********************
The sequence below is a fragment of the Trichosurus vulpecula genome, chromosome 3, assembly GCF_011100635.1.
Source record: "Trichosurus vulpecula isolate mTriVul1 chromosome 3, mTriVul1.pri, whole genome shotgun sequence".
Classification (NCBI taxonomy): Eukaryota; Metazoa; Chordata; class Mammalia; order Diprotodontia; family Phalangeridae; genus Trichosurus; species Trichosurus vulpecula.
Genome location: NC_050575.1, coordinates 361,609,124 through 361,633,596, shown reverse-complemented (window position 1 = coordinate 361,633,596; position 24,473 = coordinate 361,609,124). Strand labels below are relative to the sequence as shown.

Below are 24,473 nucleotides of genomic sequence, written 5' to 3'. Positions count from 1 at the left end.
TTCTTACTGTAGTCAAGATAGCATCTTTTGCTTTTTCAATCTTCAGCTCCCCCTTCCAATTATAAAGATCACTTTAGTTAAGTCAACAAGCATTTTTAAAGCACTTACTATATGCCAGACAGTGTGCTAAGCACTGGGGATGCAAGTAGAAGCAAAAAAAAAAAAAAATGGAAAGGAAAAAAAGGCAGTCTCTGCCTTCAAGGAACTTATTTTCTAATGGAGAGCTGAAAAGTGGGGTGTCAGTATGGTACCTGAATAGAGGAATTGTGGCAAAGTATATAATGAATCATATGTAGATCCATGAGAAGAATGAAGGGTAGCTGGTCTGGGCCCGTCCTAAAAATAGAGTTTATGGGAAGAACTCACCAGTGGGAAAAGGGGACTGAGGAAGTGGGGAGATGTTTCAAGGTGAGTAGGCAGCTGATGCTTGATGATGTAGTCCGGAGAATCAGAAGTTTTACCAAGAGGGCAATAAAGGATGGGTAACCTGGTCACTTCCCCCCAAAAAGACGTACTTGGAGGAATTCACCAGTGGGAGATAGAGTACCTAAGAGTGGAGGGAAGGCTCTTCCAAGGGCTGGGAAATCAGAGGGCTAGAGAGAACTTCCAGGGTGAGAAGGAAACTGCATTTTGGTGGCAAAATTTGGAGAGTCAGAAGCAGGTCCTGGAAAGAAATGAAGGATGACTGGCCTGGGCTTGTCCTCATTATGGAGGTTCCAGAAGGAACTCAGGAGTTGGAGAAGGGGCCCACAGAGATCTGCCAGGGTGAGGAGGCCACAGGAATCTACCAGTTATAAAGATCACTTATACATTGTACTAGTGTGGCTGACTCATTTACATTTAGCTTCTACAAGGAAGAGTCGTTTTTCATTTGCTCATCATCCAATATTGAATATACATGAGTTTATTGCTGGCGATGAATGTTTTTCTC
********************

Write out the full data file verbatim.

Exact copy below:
The sequence below is a fragment of the Trichosurus vulpecula genome, chromosome 3, assembly GCF_011100635.1.
Source record: "Trichosurus vulpecula isolate mTriVul1 chromosome 3, mTriVul1.pri, whole genome shotgun sequence".
Classification (NCBI taxonomy): Eukaryota; Metazoa; Chordata; class Mammalia; order Diprotodontia; family Phalangeridae; genus Trichosurus; species Trichosurus vulpecula.
Genome location: NC_050575.1, coordinates 361,609,124 through 361,633,596, shown reverse-complemented (window position 1 = coordinate 361,633,596; position 24,473 = coordinate 361,609,124). Strand labels below are relative to the sequence as shown.

Below are 24,473 nucleotides of genomic sequence, written 5' to 3'. Positions count from 1 at the left end.
TTCTTACTGTAGTCAAGATAGCATCTTTTGCTTTTTCAATCTTCAGCTCCCCCTTCCAATTATAAAGATCACTTTAGTTAAGTCAACAAGCATTTTTAAAGCACTTACTATATGCCAGACAGTGTGCTAAGCACTGGGGATGCAAGTAGAAGCAAAAAAAAAAAAAAATGGAAAGGAAAAAAAGGCAGTCTCTGCCTTCAAGGAACTTATTTTCTAATGGAGAGCTGAAAAGTGGGGTGTCAGTATGGTACCTGAATAGAGGAATTGTGGCAAAGTATATAATGAATCATATGTAGATCCATGAGAAGAATGAAGGGTAGCTGGTCTGGGCCCGTCCTAAAAATAGAGTTTATGGGAAGAACTCACCAGTGGGAAAAGGGGACTGAGGAAGTGGGGAGATGTTTCAAGGTGAGTAGGCAGCTGATGCTTGATGATGTAGTCCGGAGAATCAGAAGTTTTACCAAGAGGGCAATAAAGGATGGGTAACCTGGTCACTTCCCCCCAAAAAGACGTACTTGGAGGAATTCACCAGTGGGAGATAGAGTACCTAAGAGTGGAGGGAAGGCTCTTCCAAGGGCTGGGAAATCAGAGGGCTAGAGAGAACTTCCAGGGTGAGAAGGAAACTGCATTTTGGTGGCAAAATTTGGAGAGTCAGAAGCAGGTCCTGGAAAGAAATGAAGGATGACTGGCCTGGGCTTGTCCTCATTATGGAGGTTCCAGAAGGAACTCAGGAGTTGGAGAAGGGGCCCACAGAGATCTGCCAGGGTGAGGAGGCCACAGGAATCTACCAGTTATAAAGATCACTTATACATTGTACTAGTGTGGCTGACTCATTTACATTTAGCTTCTACAAGGAAGAGTCGTTTTTCATTTGCTCATCATCCAATATTGAATATACATGAGTTTATTGCTGGCGATGAATGTTTTTCTC